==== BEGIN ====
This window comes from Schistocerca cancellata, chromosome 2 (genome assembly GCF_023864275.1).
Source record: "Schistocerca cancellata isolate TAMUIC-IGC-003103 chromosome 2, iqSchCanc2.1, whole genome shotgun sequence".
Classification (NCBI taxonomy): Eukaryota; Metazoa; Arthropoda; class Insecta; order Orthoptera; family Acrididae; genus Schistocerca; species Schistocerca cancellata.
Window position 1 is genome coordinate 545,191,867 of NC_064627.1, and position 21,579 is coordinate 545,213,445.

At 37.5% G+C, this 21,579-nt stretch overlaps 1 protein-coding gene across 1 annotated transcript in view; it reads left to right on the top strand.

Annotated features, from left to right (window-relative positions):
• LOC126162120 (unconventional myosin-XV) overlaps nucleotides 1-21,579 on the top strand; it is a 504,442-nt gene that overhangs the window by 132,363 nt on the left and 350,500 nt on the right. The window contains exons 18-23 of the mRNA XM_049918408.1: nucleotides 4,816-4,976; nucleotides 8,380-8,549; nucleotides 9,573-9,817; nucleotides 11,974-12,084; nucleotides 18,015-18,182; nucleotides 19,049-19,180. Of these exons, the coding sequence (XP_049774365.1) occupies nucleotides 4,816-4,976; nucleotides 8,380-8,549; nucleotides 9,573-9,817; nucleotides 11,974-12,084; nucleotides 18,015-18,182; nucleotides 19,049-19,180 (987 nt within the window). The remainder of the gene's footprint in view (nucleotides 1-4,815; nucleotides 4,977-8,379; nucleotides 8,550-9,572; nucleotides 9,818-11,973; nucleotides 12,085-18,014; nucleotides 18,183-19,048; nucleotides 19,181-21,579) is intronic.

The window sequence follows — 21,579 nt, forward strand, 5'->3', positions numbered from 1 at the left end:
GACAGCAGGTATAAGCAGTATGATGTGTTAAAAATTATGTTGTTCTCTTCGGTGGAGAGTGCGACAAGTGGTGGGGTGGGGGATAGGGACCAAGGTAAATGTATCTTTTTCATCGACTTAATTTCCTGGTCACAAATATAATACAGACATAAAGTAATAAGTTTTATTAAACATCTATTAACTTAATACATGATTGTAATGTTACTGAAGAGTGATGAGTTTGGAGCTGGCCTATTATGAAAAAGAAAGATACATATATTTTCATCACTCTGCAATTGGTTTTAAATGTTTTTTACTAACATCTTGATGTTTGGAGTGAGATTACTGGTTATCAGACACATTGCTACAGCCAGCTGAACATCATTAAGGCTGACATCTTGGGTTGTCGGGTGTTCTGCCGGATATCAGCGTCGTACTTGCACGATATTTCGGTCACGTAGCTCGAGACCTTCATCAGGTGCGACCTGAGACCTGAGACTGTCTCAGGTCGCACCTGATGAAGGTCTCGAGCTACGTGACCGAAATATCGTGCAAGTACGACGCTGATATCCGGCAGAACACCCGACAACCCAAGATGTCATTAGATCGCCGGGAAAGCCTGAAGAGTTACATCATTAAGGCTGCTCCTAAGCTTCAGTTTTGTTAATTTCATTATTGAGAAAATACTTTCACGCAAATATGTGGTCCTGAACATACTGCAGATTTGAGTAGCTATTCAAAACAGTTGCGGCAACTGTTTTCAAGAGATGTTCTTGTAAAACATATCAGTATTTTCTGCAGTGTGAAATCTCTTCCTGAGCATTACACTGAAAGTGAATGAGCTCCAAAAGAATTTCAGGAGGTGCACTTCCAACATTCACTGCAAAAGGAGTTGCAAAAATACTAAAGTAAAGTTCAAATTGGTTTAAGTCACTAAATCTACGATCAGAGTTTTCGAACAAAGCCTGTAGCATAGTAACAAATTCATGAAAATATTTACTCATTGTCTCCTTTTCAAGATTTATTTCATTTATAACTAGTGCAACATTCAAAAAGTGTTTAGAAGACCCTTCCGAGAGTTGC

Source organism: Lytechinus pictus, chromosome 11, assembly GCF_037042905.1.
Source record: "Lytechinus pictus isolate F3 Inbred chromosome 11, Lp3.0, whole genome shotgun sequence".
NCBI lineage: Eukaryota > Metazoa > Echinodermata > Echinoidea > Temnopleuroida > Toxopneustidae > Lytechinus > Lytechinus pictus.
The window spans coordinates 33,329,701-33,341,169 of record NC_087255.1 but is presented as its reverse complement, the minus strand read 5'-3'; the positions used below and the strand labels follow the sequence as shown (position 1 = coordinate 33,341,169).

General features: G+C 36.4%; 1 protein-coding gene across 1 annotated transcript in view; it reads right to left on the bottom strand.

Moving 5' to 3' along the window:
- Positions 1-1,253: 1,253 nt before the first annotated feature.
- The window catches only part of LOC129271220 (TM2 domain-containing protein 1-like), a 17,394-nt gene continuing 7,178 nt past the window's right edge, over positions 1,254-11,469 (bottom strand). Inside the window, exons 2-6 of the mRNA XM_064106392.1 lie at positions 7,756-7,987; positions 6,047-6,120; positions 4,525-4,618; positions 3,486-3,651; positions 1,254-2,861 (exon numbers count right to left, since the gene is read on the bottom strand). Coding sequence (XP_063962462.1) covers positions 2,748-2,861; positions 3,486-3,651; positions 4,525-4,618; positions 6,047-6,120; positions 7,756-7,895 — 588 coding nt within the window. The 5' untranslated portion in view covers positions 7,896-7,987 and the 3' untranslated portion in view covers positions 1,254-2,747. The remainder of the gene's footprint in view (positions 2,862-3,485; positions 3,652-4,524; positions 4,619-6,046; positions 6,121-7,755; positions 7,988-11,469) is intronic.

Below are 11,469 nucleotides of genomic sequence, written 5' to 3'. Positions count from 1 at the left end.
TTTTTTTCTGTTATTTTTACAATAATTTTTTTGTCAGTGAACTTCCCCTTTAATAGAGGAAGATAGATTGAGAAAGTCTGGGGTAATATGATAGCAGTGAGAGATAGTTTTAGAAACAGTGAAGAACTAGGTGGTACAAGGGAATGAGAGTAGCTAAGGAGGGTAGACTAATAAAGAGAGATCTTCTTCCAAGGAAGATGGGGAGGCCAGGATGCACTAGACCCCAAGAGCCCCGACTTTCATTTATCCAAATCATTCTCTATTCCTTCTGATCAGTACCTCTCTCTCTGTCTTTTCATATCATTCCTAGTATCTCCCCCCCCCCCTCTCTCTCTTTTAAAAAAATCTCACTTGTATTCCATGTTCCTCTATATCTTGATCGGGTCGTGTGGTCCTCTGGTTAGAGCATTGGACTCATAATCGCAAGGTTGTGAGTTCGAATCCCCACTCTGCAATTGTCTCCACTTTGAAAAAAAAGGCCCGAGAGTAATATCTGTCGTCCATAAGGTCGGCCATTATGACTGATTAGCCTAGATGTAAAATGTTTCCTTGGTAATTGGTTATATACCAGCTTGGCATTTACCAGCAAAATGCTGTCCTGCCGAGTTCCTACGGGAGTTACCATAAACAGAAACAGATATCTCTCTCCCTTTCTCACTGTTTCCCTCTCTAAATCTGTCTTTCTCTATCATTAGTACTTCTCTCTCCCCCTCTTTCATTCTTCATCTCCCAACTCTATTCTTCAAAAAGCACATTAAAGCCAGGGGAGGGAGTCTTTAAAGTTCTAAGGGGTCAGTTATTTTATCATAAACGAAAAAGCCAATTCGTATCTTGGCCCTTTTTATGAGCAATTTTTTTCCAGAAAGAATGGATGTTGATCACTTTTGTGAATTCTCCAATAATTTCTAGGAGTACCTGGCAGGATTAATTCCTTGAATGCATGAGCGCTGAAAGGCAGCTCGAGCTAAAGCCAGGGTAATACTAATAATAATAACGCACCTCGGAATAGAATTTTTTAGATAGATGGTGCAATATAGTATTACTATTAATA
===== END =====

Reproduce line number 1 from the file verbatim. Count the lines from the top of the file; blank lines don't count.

This window comes from Schistocerca cancellata, chromosome 2 (genome assembly GCF_023864275.1).